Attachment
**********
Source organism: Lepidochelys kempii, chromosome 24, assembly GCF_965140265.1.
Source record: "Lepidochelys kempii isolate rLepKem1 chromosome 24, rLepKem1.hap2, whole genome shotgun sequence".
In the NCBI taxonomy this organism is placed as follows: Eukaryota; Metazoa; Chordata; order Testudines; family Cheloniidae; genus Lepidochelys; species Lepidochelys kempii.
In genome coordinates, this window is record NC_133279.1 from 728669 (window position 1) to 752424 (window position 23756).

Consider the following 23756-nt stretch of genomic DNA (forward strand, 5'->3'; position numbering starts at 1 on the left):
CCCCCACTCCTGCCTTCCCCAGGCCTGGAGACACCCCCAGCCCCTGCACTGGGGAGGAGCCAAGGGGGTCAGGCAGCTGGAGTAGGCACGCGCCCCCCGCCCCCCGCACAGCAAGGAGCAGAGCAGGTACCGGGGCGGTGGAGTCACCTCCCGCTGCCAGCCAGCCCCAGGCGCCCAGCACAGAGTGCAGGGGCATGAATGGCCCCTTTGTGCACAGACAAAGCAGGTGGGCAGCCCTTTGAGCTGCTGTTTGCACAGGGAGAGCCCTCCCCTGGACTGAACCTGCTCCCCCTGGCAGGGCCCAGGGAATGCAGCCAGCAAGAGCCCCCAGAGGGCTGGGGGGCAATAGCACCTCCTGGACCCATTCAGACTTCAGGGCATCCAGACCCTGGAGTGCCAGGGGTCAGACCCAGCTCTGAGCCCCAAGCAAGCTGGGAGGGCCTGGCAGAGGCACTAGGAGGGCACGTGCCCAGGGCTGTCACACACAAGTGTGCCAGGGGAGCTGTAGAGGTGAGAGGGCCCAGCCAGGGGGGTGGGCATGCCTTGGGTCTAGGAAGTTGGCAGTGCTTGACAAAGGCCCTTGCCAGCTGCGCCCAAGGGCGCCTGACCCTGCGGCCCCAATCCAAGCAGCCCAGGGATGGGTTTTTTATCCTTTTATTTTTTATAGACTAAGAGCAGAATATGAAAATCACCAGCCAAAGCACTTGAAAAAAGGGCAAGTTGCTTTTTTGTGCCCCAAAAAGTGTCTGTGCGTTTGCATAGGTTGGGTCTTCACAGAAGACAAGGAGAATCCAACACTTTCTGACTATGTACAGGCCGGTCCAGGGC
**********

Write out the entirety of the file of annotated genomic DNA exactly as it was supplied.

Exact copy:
Source organism: Lepidochelys kempii, chromosome 24, assembly GCF_965140265.1.
Source record: "Lepidochelys kempii isolate rLepKem1 chromosome 24, rLepKem1.hap2, whole genome shotgun sequence".
In the NCBI taxonomy this organism is placed as follows: Eukaryota; Metazoa; Chordata; order Testudines; family Cheloniidae; genus Lepidochelys; species Lepidochelys kempii.
In genome coordinates, this window is record NC_133279.1 from 728669 (window position 1) to 752424 (window position 23756).

Consider the following 23756-nt stretch of genomic DNA (forward strand, 5'->3'; position numbering starts at 1 on the left):
CCCCCACTCCTGCCTTCCCCAGGCCTGGAGACACCCCCAGCCCCTGCACTGGGGAGGAGCCAAGGGGGTCAGGCAGCTGGAGTAGGCACGCGCCCCCCGCCCCCCGCACAGCAAGGAGCAGAGCAGGTACCGGGGCGGTGGAGTCACCTCCCGCTGCCAGCCAGCCCCAGGCGCCCAGCACAGAGTGCAGGGGCATGAATGGCCCCTTTGTGCACAGACAAAGCAGGTGGGCAGCCCTTTGAGCTGCTGTTTGCACAGGGAGAGCCCTCCCCTGGACTGAACCTGCTCCCCCTGGCAGGGCCCAGGGAATGCAGCCAGCAAGAGCCCCCAGAGGGCTGGGGGGCAATAGCACCTCCTGGACCCATTCAGACTTCAGGGCATCCAGACCCTGGAGTGCCAGGGGTCAGACCCAGCTCTGAGCCCCAAGCAAGCTGGGAGGGCCTGGCAGAGGCACTAGGAGGGCACGTGCCCAGGGCTGTCACACACAAGTGTGCCAGGGGAGCTGTAGAGGTGAGAGGGCCCAGCCAGGGGGGTGGGCATGCCTTGGGTCTAGGAAGTTGGCAGTGCTTGACAAAGGCCCTTGCCAGCTGCGCCCAAGGGCGCCTGACCCTGCGGCCCCAATCCAAGCAGCCCAGGGATGGGTTTTTTATCCTTTTATTTTTTATAGACTAAGAGCAGAATATGAAAATCACCAGCCAAAGCACTTGAAAAAAGGGCAAGTTGCTTTTTTGTGCCCCAAAAAGTGTCTGTGCGTTTGCATAGGTTGGGTCTTCACAGAAGACAAGGAGAATCCAACACTTTCTGACTATGTACAGGCCGGTCCAGGGC